The heart is the dwelling-place where I am, where I live… the heart is the place “to which I withdraw”… It is the place of truth, where we choose life or death. It is the place of encounter, because as image of God we live in relation: it is the place of covenant…. Christian prayer is a covenant relationship between God and man in Christ. It is the action of God and of man, springing forth from both the Holy Spirit and ourselves, wholly directed to the Father, in union with the human will of the Son of God made man… prayer is the living relationship of the children of God with their Father who is good beyond measure, with his Son Jesus Christ and with the Holy Spirit. The grace of the Kingdom is “the union of the entire holy and royal Trinity… with the whole human spirit.” Thus, the life of prayer is the habit of being in the presence of the thrice-holy God and in communion with him. —Catechism of the Catholic Church, n. 2563-2565
As we enter now into the Easter Triduum, I leave you with Our Lord’s own alleged words regarding the “passion, death, and resurrection” of the Church, given on Pentecost Monday of May, 1975 in St. Peter’s Square in the presence of Pope Paul VI:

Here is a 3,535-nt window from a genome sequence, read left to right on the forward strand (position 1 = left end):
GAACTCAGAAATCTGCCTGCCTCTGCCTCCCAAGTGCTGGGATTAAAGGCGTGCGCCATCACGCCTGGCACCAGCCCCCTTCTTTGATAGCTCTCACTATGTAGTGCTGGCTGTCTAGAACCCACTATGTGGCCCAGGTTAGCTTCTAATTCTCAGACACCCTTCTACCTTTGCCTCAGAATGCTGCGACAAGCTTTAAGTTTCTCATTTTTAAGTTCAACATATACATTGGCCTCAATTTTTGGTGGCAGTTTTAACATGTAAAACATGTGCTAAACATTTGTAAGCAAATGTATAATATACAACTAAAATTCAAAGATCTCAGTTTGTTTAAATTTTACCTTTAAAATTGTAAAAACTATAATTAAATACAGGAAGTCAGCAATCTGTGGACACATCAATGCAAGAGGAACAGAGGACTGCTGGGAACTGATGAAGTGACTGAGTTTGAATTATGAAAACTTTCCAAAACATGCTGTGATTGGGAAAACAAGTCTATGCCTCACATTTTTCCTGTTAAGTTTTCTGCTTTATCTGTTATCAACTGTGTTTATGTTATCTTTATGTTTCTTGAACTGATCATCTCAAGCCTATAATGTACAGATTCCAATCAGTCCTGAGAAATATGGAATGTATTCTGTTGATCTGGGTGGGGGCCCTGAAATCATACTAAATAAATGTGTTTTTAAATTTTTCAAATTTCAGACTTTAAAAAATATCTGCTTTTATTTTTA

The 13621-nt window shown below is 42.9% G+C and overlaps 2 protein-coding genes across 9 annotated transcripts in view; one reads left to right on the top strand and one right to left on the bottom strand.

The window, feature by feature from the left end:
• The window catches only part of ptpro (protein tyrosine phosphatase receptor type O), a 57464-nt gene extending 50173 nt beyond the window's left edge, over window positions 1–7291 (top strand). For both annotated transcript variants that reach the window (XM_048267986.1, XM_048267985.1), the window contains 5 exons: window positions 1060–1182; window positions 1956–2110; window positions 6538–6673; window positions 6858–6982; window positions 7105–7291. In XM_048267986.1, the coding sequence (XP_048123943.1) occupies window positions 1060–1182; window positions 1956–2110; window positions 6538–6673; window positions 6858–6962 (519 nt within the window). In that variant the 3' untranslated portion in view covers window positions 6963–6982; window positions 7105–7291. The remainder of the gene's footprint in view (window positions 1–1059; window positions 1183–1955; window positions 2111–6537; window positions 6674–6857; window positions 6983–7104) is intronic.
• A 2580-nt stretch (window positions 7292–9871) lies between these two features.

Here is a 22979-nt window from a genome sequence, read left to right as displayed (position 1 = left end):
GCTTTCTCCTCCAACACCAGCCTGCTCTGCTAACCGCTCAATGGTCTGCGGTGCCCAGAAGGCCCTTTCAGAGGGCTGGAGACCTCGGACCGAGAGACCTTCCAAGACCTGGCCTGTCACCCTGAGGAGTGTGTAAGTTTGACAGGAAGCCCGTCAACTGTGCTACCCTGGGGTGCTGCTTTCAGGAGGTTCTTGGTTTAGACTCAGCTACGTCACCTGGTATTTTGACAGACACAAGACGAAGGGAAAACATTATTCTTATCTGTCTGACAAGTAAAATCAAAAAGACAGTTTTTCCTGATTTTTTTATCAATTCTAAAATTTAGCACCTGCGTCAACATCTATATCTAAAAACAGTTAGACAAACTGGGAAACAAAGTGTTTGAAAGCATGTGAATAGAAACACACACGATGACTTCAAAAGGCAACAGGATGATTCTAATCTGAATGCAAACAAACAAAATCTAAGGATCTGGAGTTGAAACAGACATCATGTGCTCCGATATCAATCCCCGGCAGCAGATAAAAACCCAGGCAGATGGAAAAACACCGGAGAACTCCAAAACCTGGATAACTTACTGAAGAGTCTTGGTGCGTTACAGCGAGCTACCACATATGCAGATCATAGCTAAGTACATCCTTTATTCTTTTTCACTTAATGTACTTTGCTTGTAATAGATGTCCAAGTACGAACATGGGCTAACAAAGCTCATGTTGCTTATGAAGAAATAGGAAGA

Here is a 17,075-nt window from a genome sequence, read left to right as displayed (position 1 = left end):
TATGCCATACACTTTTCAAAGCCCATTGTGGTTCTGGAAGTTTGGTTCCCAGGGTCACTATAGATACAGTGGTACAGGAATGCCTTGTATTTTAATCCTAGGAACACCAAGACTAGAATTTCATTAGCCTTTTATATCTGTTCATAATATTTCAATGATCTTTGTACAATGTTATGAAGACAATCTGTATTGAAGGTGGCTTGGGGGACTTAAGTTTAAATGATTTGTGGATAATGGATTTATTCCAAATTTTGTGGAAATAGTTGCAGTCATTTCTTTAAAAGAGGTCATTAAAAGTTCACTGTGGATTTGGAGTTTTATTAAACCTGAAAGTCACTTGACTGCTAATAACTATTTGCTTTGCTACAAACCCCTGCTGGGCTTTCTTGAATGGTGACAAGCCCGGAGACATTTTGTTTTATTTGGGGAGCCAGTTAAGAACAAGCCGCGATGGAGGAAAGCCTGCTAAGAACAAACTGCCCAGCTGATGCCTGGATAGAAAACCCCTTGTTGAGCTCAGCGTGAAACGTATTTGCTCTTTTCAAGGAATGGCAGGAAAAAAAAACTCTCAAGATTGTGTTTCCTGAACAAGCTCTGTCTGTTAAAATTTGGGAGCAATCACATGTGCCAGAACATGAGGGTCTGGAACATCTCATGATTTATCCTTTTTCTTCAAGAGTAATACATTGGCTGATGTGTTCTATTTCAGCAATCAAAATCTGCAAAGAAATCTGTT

Because I love you, I want to show you what I am doing in the world today. I want to prepare you for what is to come. Days of darkness are coming on the world, days of tribulation… Buildings that are now standing will not be standing. Supports that are there for my people now will not be there. I want you to be prepared, my people, to know only me and to cleave to me and to have me in a way deeper than ever before. I will lead you into the desert… I will strip you of everything that you are depending on now, so you depend just on me. A time of darkness is coming on the world, but a time of glory is coming for my Church, a time of glory is coming for my people. I will pour out on you all the gifts of my Spirit. I will prepare you for spiritual combat; I will prepare you for a time of evangelism that the world has never seen…. And when you have nothing but me, you will have everything: land, fields, homes, and brothers and sisters and love and joy and peace more than ever before. Be ready, my people, I want to prepare you… —given to Ralph Martin at a gathering with the Pope and the Charistmatic Renewal Movement